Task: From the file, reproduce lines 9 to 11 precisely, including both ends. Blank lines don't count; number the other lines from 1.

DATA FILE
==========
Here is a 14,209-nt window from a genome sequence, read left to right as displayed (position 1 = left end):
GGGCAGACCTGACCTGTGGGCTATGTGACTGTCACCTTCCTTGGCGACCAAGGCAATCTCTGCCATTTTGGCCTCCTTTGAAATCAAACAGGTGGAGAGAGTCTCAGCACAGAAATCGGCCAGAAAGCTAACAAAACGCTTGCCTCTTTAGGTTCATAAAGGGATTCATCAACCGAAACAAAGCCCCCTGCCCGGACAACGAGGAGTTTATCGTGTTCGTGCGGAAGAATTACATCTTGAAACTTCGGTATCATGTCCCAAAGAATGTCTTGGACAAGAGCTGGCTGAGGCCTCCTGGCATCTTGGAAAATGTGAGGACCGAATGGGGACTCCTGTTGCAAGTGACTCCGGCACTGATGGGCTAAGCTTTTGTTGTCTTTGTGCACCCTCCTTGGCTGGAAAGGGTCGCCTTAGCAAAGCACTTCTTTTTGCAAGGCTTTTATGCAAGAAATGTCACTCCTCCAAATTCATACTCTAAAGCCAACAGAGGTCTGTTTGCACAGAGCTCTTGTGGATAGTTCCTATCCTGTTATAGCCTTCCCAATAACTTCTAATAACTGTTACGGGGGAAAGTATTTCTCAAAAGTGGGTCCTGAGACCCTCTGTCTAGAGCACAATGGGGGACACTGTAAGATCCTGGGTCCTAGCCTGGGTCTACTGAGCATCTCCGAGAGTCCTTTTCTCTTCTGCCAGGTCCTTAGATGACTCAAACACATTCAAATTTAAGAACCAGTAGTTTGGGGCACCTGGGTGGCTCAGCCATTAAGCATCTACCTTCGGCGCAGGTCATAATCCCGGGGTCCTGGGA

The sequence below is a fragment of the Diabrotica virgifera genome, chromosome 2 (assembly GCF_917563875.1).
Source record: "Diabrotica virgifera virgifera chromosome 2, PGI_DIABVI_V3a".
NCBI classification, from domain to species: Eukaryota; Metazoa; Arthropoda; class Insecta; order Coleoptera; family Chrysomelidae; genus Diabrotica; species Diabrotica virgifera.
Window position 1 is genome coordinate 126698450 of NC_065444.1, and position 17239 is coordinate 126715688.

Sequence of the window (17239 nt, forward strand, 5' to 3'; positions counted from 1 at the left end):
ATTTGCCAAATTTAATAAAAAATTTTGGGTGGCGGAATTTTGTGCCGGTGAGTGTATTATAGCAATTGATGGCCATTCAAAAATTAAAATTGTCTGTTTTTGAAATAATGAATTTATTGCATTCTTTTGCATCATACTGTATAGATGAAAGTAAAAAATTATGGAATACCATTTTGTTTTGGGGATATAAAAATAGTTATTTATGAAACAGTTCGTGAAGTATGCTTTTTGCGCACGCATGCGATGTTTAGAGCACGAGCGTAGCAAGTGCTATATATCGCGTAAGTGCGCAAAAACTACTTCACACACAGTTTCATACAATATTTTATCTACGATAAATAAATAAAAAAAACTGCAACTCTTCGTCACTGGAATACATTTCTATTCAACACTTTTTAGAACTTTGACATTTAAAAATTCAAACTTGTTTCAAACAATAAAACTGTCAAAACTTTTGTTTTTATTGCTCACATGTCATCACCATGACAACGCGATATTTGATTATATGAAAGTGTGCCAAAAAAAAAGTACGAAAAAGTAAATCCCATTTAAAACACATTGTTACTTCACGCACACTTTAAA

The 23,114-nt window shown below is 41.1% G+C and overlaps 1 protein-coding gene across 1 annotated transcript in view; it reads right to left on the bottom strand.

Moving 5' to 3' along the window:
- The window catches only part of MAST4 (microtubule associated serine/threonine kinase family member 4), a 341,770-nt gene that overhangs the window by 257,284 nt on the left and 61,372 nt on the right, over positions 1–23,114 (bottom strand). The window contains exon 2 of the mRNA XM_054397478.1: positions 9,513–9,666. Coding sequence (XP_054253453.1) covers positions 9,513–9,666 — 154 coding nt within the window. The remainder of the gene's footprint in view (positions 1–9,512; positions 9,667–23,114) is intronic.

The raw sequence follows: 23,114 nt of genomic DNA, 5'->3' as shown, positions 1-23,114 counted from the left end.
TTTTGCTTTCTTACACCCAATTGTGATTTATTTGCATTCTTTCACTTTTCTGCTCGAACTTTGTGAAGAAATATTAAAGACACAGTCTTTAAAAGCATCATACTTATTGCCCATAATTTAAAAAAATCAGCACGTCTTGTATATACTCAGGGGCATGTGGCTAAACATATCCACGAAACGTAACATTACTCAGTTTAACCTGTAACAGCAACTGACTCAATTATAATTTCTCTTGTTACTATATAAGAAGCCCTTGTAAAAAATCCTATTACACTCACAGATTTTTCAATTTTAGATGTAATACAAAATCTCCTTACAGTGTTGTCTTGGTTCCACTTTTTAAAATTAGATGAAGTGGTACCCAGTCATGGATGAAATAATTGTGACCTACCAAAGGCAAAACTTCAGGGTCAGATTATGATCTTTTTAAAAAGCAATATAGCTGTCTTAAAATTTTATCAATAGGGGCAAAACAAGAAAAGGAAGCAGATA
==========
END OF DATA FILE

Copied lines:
The 23,114-nt window shown below is 41.1% G+C and overlaps 1 protein-coding gene across 1 annotated transcript in view; it reads right to left on the bottom strand.

Moving 5' to 3' along the window:
- The window catches only part of MAST4 (microtubule associated serine/threonine kinase family member 4), a 341,770-nt gene that overhangs the window by 257,284 nt on the left and 61,372 nt on the right, over positions 1–23,114 (bottom strand). The window contains exon 2 of the mRNA XM_054397478.1: positions 9,513–9,666. Coding sequence (XP_054253453.1) covers positions 9,513–9,666 — 154 coding nt within the window. The remainder of the gene's footprint in view (positions 1–9,512; positions 9,667–23,114) is intronic.